* This poor man is at once so ignorant and so mulish that he has not been able to correct the errors which we pointed out to him. In his late edition, he still misspels almost all the names he mentions, and in one instance he bas made what he thought a correction, which, besides out-blundering all his former blunders, is such a happy satire on the Buonaparte dynasty that it will at once amuse our readers and sink Mr. Warden, if possible, into lower contempt.

He had stated, p. 212, that Buonaparte had lost at Waterloo a necklace given him by his sister the Princess Hortense. Somebody, skilled in the Almanach Impérial, informed him that Hortense was Buonaparte's step-daughter, and not bis sister, and that as Warden pretended to have heard the story from General Bertrand, so gross a falsehood threw his whole work into utter discredit. To give therefore some degree of consistency to the story, it was necessary that one of the sisters should replace the daughter, and accordingly Madame la Princesse BORGHESE was suggested but Mr. Warden is so profoundly ignorant not only of the names of the family, but even of the French language, that he has, with a delightful stupidity, called this illustrious lady, La Princesse BOURGEOISE! Heaven and earth! her Imperial Highness the Princess Borghese, Duchess of Guastalla and Parma, Vice-Queen of Etruria, a princesse bourgeoise !

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was intended to give authority to and to vouch for the authenticity of his work, is false, and that the whole foundation and substance of his apology for Buonaparte (for such it is) was information given him by that person and his followers, and given by them for the purpose of publication.

We have been informed that when Mr. Warden had left St. Helena, it was well known to all the French that he was carrying home potes for publication: and that, on the arrival of a ship from England which brought newspapers and books, Buonaparte heedlessly asked if Ifarden's book was come. Unluckily, Mr. Warden's book was only published in London about the time when Buonaparte asked the question, and was not known at St. Helena for six weeks after. Whether it was by Buonaparte's desire that Warden gave his publication the shape in which we see it, or whether the surgeon acted from a natural tendency to sophistication, we cannot pretend to say,-it is enough for us to repeat, that his book is a gross imposition; the substance of which are the falsehoods of Las Cases and Buonaparte, and the shape of which is the fabrication of the anonymous editor.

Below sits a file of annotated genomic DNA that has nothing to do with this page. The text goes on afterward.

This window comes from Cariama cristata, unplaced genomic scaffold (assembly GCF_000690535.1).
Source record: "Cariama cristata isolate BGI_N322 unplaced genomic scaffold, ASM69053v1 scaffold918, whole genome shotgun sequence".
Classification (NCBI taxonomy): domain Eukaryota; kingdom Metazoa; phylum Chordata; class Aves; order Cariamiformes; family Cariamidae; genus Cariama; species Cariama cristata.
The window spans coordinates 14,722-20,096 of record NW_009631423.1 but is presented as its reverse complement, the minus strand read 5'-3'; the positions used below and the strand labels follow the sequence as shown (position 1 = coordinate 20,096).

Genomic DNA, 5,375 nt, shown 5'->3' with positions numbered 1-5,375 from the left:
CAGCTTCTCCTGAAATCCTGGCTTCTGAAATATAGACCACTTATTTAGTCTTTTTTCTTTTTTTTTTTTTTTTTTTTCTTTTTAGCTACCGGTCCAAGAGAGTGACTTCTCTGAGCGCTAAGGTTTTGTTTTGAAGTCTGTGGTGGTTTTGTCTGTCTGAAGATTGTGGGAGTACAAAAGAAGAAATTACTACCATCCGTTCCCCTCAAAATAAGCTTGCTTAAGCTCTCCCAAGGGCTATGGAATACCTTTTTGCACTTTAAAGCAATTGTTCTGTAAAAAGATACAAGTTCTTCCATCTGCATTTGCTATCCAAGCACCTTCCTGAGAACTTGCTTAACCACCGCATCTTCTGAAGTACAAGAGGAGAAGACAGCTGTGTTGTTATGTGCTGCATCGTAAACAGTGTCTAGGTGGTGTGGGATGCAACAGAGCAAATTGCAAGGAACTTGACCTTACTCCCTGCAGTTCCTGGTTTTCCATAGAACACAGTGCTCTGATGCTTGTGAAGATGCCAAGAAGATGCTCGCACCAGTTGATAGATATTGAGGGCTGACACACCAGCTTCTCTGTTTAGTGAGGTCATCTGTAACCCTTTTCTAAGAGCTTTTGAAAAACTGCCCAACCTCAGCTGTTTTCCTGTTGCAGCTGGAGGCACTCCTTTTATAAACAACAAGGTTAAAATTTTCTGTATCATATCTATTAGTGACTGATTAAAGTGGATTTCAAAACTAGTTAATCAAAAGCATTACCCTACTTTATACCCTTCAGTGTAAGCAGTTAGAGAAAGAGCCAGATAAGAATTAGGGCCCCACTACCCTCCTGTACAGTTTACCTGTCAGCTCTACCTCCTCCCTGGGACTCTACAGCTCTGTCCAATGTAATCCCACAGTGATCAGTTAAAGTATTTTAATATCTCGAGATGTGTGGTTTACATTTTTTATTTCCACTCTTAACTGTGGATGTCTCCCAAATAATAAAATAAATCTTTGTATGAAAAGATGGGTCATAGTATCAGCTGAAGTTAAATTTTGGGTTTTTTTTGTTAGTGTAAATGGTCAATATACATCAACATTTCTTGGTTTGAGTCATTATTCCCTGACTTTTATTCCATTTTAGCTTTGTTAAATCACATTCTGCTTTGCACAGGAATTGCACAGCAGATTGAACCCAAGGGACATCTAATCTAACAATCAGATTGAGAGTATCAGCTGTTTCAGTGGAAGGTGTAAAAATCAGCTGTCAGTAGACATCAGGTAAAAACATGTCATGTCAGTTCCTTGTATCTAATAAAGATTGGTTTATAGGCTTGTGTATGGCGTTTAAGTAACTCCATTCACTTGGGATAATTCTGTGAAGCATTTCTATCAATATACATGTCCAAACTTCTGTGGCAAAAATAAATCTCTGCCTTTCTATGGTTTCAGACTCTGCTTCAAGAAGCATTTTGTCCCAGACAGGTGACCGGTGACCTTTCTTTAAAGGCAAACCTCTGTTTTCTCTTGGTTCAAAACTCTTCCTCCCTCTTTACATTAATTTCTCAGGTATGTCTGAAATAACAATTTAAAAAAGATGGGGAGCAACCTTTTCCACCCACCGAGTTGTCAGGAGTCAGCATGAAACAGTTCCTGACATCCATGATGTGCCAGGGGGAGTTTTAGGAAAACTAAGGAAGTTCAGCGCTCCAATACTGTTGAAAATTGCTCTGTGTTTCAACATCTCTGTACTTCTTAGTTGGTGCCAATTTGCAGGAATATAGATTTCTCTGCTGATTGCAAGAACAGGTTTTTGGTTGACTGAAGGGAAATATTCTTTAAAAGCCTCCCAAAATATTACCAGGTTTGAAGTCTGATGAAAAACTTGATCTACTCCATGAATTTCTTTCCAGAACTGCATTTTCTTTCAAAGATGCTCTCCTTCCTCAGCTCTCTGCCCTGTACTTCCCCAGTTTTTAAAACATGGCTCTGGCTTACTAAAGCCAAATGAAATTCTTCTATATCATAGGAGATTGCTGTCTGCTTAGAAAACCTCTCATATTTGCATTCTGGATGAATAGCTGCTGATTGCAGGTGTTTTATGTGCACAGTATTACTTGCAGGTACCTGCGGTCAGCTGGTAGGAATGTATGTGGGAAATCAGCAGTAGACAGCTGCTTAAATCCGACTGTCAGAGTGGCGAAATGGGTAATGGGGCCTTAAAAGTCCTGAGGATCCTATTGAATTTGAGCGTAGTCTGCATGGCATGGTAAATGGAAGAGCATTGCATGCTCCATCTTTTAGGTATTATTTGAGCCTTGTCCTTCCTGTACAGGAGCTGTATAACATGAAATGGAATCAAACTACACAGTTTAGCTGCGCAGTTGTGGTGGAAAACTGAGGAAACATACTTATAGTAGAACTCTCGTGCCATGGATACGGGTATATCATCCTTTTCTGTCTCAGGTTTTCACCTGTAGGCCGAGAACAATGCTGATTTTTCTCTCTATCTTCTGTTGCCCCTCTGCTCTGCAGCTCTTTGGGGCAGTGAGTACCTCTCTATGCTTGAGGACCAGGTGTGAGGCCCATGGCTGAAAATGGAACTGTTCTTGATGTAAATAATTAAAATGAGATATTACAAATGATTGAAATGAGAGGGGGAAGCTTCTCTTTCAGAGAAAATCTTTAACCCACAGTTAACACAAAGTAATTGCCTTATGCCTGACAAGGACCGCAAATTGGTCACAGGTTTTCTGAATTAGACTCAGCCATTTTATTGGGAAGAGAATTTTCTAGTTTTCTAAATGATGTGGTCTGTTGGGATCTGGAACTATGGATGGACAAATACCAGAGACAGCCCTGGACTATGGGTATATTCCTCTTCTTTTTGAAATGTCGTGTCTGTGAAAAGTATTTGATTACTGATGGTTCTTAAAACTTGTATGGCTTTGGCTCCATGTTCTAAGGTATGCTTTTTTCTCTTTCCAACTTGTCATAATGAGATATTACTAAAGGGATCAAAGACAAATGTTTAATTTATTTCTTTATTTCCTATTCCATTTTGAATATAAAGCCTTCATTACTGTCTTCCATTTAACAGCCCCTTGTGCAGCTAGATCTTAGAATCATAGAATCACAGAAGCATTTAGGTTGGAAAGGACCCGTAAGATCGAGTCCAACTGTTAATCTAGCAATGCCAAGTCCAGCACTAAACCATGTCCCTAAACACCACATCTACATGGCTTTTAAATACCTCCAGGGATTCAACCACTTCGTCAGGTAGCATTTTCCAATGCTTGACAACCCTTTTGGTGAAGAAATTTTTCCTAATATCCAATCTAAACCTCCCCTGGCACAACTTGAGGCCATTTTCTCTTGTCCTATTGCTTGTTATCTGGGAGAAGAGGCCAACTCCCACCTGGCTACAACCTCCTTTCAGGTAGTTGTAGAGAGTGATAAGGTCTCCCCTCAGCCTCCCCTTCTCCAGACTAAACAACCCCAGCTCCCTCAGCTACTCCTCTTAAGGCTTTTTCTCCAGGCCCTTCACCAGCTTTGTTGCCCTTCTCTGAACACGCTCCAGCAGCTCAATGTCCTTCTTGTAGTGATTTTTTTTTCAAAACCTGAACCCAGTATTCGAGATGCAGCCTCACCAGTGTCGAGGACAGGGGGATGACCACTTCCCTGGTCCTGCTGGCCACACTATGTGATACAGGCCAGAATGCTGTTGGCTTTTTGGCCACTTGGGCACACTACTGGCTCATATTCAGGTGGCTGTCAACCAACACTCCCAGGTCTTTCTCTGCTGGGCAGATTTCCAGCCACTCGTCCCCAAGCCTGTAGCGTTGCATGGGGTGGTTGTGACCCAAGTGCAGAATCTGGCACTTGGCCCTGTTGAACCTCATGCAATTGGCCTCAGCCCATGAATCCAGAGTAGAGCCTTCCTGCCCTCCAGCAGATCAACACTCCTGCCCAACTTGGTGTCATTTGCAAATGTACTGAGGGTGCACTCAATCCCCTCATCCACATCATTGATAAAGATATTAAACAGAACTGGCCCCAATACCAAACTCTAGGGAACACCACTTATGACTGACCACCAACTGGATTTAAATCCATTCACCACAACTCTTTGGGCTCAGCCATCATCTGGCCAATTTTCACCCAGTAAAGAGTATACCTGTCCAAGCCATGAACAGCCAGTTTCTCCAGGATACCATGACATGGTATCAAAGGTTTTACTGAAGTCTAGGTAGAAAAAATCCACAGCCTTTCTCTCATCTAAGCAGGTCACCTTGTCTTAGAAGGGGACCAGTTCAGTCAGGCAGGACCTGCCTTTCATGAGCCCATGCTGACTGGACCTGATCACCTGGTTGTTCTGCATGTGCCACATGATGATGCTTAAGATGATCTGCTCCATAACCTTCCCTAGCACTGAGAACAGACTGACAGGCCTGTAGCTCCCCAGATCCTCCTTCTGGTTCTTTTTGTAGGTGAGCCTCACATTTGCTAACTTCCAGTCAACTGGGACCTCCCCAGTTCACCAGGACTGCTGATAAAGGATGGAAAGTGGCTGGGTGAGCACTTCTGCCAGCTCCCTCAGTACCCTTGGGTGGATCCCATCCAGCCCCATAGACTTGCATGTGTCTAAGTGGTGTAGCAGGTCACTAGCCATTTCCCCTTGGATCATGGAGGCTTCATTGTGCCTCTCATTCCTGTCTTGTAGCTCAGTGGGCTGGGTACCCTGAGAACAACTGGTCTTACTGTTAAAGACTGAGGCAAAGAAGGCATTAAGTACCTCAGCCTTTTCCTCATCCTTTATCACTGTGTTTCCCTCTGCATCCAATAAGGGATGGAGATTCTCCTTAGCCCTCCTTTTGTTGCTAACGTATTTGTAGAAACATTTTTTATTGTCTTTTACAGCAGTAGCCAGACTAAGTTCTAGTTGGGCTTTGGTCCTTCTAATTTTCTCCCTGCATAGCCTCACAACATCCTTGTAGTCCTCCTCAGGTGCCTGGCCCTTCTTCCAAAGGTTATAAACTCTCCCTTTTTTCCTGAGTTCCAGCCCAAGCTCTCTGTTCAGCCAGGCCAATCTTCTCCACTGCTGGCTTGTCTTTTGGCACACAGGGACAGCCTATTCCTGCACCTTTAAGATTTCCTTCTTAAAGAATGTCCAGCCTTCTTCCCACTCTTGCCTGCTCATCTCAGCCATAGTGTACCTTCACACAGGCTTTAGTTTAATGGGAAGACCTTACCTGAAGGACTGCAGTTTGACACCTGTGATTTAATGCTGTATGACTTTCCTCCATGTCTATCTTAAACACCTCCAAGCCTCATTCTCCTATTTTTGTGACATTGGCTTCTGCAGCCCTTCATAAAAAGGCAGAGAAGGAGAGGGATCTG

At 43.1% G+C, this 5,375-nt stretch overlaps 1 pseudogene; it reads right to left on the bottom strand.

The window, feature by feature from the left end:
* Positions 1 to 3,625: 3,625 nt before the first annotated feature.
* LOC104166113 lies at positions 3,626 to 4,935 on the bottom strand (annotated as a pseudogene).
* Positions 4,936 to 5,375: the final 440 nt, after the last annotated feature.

Montholon's paper assumes a more formal character: it is rather a Manifesto than a Letter, and must be received less as a complaint of Buonaparte's grievances than a record and register of his pretensions—a word to the wise of both parties, and a plain intimation that he considers himself, de jure, still Emperor of France.

We have already said that the whole of these transactions belong to history, and that it is our duty not to permit misrepresentations and falsehoods, which we have the means of contradicting, to pass by unrefuted. Buonaparte's character is pretty well known at this day; but, hereafter, the system of fraud which this Jupiler-Scapin practises in great and in little—the now mean, now moustrous frauds which he employs on every occasion, will appear almost incredible, and will require, to obtain the credence of posterity, the full weight of contemporary evidence. · The motion in the House of Peers which Lord Holland founded on these publications has done-whatever may have been his lordship’s intention—a great deal of good, by leading to the fullest and most complete overthrow of a fabric which Buonaparte and his followers had been building up for upwards of a year past. .

The speech of Earl Bathurst, in reply to Lord Holland and in refutation of Buonaparte, was equally victorious over both. It was triumphant on every point, and was alike distinguished by good taste, easy pleasantry, and irresistible argument. It overwhelmed this precious Manifesto with ridicule and disgrace, and left its hearers amazed at the folly and disgusted at the falsehood of this great effort of Napolione's genius. It is much to be regretted that